Data science is a complex system of knowledge at the intersection of computer science, math, statistics, and business. If someone has already faced the same problem or dilemmas as you face, reinventing the wheel makes little sense. Now that you have contextualized your project, you know what you’re looking for and you can search for it in different ways.

  • Check the Python documentation. You might be able to find examples that suggest a possible solution. NumPy, SciPy, pandas, and especially Scikit-learn have detailed in-line and online documentation with plenty of data science-related examples.

  • Seek out online articles and blogs that hint at how other practitioners solved similar problems. Q&A websites such as Quora, Stack Overflow, and Cross Validated can provide you with plenty of answers to similar problems.

  • Consult academic papers. For example, you can query your problem on Google Scholar or Microsoft Academic Search. You can find a series of scientific papers that can tell you about paring the data or detail the kind of algorithms that work better for a particular problem.

It may seem trivial, but the solutions you create have to reflect the problem you’re trying to solve. As you research solutions, you may find that some of them seem promising at first, but then you can’t successfully apply them to your case because something in their context is different.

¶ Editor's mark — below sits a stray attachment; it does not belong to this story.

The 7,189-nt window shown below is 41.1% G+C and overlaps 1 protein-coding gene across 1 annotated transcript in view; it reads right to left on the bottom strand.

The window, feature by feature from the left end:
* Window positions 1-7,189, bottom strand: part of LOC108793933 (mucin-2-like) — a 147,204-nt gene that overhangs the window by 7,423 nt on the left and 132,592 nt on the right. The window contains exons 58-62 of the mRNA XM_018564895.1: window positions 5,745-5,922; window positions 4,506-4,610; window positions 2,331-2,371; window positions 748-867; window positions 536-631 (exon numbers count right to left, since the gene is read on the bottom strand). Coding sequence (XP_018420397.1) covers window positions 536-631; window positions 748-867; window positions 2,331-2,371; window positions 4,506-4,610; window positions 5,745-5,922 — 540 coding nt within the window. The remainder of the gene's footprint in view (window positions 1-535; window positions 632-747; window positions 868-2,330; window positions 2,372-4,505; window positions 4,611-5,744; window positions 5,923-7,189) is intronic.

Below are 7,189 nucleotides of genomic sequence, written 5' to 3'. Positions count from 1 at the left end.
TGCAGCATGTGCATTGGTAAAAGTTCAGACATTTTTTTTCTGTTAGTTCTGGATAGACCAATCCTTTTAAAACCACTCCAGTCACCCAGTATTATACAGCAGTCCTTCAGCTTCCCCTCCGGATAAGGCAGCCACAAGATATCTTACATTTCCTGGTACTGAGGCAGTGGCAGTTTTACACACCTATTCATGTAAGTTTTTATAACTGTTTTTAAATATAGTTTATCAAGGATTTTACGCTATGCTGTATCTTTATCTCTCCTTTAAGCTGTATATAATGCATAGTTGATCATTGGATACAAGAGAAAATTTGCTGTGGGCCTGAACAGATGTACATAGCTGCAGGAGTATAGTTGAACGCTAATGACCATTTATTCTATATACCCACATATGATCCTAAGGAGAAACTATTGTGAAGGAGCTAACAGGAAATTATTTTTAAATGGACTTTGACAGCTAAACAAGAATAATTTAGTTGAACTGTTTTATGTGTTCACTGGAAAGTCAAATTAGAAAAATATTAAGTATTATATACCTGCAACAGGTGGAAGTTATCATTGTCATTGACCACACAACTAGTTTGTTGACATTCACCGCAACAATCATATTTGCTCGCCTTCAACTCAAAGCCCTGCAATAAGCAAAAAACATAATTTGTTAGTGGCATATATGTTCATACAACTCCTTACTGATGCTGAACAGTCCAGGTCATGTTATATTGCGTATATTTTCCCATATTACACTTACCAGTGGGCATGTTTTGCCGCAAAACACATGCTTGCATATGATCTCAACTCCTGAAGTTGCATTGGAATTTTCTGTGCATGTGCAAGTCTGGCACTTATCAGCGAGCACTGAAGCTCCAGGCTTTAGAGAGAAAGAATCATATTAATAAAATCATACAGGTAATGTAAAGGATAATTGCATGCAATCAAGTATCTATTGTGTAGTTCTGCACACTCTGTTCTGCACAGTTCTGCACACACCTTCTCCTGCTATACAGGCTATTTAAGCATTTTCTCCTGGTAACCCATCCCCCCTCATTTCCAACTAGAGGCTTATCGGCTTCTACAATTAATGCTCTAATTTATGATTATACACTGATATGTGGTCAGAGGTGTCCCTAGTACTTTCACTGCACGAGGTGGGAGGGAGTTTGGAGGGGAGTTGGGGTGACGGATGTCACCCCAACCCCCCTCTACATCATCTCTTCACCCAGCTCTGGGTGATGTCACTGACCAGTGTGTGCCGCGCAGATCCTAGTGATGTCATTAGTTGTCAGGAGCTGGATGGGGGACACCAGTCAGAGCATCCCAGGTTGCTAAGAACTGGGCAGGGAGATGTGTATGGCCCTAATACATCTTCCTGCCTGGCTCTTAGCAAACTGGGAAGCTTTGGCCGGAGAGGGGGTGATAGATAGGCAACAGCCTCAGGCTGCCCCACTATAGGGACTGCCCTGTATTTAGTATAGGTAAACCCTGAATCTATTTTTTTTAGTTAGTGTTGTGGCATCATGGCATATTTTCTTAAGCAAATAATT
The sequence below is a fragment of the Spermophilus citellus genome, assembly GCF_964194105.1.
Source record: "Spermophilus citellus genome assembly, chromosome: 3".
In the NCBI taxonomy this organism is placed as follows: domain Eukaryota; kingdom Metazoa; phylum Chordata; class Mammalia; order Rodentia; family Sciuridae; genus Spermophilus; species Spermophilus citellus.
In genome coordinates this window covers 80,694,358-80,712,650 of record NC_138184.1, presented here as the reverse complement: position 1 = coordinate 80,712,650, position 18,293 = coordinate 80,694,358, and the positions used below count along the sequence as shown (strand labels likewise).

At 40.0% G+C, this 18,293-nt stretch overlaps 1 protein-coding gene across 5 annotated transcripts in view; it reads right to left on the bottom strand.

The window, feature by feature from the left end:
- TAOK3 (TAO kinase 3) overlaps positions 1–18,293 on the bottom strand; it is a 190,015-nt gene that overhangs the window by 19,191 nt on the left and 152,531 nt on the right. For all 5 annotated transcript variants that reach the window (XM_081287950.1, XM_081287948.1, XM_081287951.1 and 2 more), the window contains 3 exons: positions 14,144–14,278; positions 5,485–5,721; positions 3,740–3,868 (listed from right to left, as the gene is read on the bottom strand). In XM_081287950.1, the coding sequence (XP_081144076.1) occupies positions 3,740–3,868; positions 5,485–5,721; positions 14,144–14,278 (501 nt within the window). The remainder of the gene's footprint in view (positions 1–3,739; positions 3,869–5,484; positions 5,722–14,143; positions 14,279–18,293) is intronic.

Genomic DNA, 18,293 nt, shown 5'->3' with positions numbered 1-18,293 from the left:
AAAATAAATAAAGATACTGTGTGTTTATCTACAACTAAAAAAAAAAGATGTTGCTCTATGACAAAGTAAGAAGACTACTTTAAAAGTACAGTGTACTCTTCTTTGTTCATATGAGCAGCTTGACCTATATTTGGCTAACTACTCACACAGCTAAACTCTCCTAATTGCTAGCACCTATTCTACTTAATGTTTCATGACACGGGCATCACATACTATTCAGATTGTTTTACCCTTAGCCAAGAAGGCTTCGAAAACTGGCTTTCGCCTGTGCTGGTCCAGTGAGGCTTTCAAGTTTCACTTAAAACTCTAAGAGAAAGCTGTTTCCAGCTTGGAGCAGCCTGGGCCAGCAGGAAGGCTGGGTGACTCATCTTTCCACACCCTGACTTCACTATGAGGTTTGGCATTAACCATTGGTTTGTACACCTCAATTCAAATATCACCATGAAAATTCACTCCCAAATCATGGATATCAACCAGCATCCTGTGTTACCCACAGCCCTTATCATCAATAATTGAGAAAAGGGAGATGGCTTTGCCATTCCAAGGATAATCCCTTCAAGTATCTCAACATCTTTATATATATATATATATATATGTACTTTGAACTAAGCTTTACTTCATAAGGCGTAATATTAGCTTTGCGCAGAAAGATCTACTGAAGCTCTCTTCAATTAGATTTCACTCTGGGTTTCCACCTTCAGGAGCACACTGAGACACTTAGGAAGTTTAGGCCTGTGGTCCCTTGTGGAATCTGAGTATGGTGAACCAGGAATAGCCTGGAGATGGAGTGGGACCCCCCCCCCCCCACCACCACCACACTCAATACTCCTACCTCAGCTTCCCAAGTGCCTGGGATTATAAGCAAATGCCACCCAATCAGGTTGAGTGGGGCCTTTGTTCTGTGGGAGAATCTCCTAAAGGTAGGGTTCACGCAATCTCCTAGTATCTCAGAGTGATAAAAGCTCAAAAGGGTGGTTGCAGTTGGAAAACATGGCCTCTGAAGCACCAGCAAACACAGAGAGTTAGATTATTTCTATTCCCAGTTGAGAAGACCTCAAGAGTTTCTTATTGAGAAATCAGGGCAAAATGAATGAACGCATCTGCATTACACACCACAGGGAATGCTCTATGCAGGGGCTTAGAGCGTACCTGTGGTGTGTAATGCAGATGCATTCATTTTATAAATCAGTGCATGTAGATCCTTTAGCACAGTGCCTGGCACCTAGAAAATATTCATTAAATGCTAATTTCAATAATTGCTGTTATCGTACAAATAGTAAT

For instance, your dataset may be incomplete or may not provide enough input to solve the problem. In addition, the analysis model you select may not actually provide the answer you need or the answer might prove inaccurate. As you work through the problem, don’t be afraid to perform your research multiple times as you discover, test, and evaluate possible solutions that you could apply given the resources available and your actual constraints.

Formulating a hypothesis

At some point, you have everything you think you need to solve the problem. Of course, it’s a mistake to assume now that the solutions you create can actually solve the problem. You have a hypothesis, rather than a solution, because you have to demonstrate the efficacy of the potential solution in a scientific way. In order to form and test a hypothesis, you must train a model using a training dataset and then test it using an entirely different dataset.

Paring your data

After you have some idea of the problem and its solution, you know the inputs required to make the algorithm work. Unfortunately, your data probably appears in multiple forms, you get it from multiple sources, and some data is missing entirely. Moreover, the developers of the features that existing data sources provide may have devised them for different purposes than yours and you have to transform them so that you can use your algorithm at its fullest power.

To make the algorithm work, you must pare the data. This means checking for missing data, creating new features as needed, and possibly manipulating the dataset to get it into a form that your algorithm can actually use to make a diction.